The manosphere would tend to change “is not unknown …” to “is the way women behave.”

The bottom line is that if you’re interested in human mating practices, read this book.

There’s another side track I have to make. Towards the end of the book he says …

The principal reason for the hostility to sociobiology was that it seemed to justify prejudice.

Not that it “seemed to contradict the evidence.” Not that “the arguments were poor.” No. It’s more important to resist things that “justify prejudice” than it is to be right.

This kind of thing is incredibly obvious to anyone looking in from the outside. Scientists are no more objective and “let’s follow the evidence wherever it leads” people than anybody else. They have their prejudices and their philosophies, their things you can’t say and their things you must say, just like everybody else.

--  ::  What do you think?  ::  2014-11-08  ::  Greg Krehbiel

Noonan: Obama is a petulant little baby

by Greg Krehbiel on 7 November 2014

That’s how I interpret her column.

The president is … doubling down on hostility, antagonism and distance. … He took no personal responsibility …. It is confounding — not surprising but stunning, unhelpful and ill-judged — that the president is … going for antagonism, combat and fruitless friction. This is not just poor strategy, it seems to me to be mildly delusional. … It’s as if he doesn’t think he has to work with others ….

The guy is not a very good politician.

-- 7 comments  ::  What do you think?  ::  2014-11-07  ::  Greg Krehbiel

The Bircher Left

by Greg Krehbiel on 7 November 2014

This is a good description of how many conservatives view modern liberals.

… just as the Bircher right began to see communists everywhere, the new Bircher left sees racism, sexism, homophobia, and Koch Brothers everywhere. (Source)

And it seems just as silly to us as the John Birch Society’s obsession with communism seemed to the left.

--  ::  What do you think?  ::  2014-11-07  ::  Greg Krehbiel

Is this the missing matter?

by Greg Krehbiel on 6 November 2014

Calling DSM.

I just saw this article — A Universe of Stars May Exist Outside Galaxies — and I can’t understand why it doesn’t even mention the question of the allegedly missing matter.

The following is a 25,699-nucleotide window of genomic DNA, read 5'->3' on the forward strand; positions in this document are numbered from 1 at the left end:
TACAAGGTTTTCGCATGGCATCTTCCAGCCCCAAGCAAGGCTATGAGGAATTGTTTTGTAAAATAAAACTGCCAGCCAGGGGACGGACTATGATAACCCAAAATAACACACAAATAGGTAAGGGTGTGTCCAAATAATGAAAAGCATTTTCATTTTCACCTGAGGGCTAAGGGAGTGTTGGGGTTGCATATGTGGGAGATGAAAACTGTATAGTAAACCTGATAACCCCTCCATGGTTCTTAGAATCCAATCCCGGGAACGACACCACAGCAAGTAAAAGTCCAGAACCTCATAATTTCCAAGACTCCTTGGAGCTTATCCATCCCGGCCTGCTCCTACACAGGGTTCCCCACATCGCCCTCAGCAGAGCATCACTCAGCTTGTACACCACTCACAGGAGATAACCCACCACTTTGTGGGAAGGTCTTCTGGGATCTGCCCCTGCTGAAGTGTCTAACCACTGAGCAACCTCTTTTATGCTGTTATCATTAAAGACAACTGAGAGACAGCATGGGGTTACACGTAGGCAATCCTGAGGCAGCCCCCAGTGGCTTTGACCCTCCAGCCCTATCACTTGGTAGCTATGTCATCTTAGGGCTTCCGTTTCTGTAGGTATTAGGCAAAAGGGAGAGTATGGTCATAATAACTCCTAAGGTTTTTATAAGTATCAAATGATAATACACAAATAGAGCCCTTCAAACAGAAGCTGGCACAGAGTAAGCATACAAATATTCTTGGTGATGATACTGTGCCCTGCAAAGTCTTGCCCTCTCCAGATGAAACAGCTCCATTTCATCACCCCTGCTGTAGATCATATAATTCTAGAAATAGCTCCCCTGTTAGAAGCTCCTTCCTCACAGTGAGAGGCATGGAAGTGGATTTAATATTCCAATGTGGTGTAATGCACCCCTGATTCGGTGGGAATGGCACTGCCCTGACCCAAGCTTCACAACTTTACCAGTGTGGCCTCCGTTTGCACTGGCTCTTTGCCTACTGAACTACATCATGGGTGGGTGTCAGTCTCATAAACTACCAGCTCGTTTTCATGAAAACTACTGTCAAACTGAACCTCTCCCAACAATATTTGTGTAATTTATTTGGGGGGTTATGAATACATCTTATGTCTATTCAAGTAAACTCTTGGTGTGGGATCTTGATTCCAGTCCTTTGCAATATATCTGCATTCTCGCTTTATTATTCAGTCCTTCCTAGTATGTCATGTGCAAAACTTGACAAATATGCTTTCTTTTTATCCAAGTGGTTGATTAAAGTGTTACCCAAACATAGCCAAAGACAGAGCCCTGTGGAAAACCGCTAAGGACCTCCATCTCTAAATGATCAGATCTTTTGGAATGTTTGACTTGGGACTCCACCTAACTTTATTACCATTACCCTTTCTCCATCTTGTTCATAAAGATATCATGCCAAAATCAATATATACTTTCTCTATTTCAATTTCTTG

96% of the matter of the universe is unaccounted for, they say, and one possible explanation is this thing called “dark matter.”

Or another possible explanation is that there’s regular old ordinary matter that astronomers haven’t found yet.

Maybe these rogue stars can’t possibly add up to enough to make a big difference, or maybe there’s some other reason why it’s not relevant to the “missing matter” question.

-- 3 comments  ::  What do you think?  ::  2014-11-06  ::  Greg Krehbiel

The internal contradiction of feminism

by Greg Krehbiel on 5 November 2014

I read this from The Red Queen this morning.

There is a contradiction at the heart of feminism, one that few feminists have acknowledged. You cannot say, first, that men and women are equally capable of all jobs and, second, that if jobs were done by women, they would be done differently.

Yes, that is one of the contradictions at the heart of feminism.

-- 40 comments  ::  What do you think?  ::  2014-11-05  ::  Greg Krehbiel

Competence, not partisan politics

by Greg Krehbiel on 5 November 2014

Obama and Reid pushed a radical agenda way too far and the country has pushed back. We don’t want our country “fundamentally transformed,” and we don’t want to be led by extreme partisans.

I hope the Republicans get the message. It would be a huge mistake to take their new power and start pushing the wish list of the extreme right. The country wants work to get done. Not extreme, crazy, “transformative” work. Just regular old, day to day work.

The Republicans should restore normal order to the Senate. They should get back to budgeting. They should focus on passing laws that are fairly non-controversial, which means they’ll have to work with the president and with some Democrats. And most of all they should make sure that government agencies are doing what they’re supposed to be doing and not running off on partisan witch hunts (IRS) or drowning in incompetence (VA).

-- 6 comments  ::  What do you think?  ::  2014-11-05  ::  Greg Krehbiel

2014-11-04 :: Greg Krehbiel // General
Would Spock be a good father?
2014-11-04 :: Greg Krehbiel // General
As long as Harry Reid is gone
2014-11-03 :: Greg Krehbiel // General
Voter fraud
2014-11-03 :: Greg Krehbiel // General
Do monogamy and democracy go together?
2014-11-01 :: Greg Krehbiel // General
Could we win a space race today?
2014-10-31 :: Greg Krehbiel // General
Colbert, jumping the shark
2014-10-31 :: Greg Krehbiel // General
How to send documents to your kindle
2014-10-31 :: Greg Krehbiel // General
Affirmative action for social psychology?